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Title: Anomalous elastic behavior of phase egg, AlSiO3(OH), at high pressures
Phase egg, [AlSiO3(OH)], is an aluminosilicate hydrous mineral that is thermodynamically stable in lithological compositions represented by Al2O3-SiO2-H2O (ASH) ternary, i.e., a simplified ternary for the mineralogy of subducted sediments and continental crustal rocks. High-pressure and high-temperature experiments on lithological compositions resembling hydrated sedimentary layers in subducting slabs show that phase egg is stable up to pressures of 20–30 GPa, which translates to the transition zone to lower mantle depths. Thus, phase egg is a potential candidate for transporting water into the Earth’s mantle transition zone. In this study, we use first-principles simulations based on density functional theory to explore the pressure dependence of crystal structure and how it influences energetics and elasticity. Our results indicate that phase egg exhibits anomalous behavior of the pressure dependence of the elasticity at mantle transition zone depths (~15 GPa). Such anomalous behavior in the elasticity is related to changes in the hydrogen bonding O-H···O configurations, which we delineate as a transition from a low-pressure to a high-pressure structure of phase egg. Full elastic constant tensors indicate that phase egg is very anisotropic resulting in a maximum anisotropy of compressional wave velocity, AvP ≈ 30% and of shear wave velocity, AvS ≈ 17% at more » zero pressures. Our results also indicate that the phase egg has one of the fastest bulk sound velocities (vP and vS) compared to other hydrous aluminous phases in the ASH ternary, which include topaz-OH, phase Pi, and d-AlOOH. However, the bulk sound velocity of phase egg is slower than that of stishovite. At depths corresponding to the base of mantle transition zone, phase egg decomposes to a mixture of d-AlOOH and stishovite. The changes in compressional DvP and shear DvS velocity associated with the decomposition is ~0.42% and –1.23%, respectively. Although phase egg may be limited to subducted sediments, it could hold several weight percentages of water along a normal mantle geotherm. « less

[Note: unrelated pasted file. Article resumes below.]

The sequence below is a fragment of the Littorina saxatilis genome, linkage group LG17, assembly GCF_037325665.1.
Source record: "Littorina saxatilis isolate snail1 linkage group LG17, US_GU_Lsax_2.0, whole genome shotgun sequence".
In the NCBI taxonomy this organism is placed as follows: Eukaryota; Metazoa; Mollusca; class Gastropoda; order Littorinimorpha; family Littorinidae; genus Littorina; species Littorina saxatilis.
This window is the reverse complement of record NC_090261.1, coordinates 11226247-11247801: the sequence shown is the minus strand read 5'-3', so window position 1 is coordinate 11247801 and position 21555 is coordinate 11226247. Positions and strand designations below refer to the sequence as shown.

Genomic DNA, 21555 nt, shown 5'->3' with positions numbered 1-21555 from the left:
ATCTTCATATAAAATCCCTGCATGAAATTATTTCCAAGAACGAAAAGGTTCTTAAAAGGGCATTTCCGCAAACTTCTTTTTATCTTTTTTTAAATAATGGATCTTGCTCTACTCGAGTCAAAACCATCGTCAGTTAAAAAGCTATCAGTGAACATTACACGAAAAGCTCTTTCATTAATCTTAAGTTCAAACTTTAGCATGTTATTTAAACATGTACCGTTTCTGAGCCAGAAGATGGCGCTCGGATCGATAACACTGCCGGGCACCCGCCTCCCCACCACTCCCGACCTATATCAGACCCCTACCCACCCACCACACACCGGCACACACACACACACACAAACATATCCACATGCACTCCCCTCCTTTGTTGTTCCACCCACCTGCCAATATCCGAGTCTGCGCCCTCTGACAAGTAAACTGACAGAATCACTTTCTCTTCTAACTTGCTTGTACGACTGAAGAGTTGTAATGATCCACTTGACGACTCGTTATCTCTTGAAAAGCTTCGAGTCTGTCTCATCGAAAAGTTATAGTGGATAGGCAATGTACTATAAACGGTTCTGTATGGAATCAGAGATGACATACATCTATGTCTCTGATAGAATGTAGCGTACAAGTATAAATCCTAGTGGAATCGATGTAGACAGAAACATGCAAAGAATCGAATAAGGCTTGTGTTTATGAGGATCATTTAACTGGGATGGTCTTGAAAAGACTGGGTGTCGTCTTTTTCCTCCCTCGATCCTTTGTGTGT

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Award ID(s):
1753125 1634422
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The American mineralogist
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Sponsoring Org:
National Science Foundation
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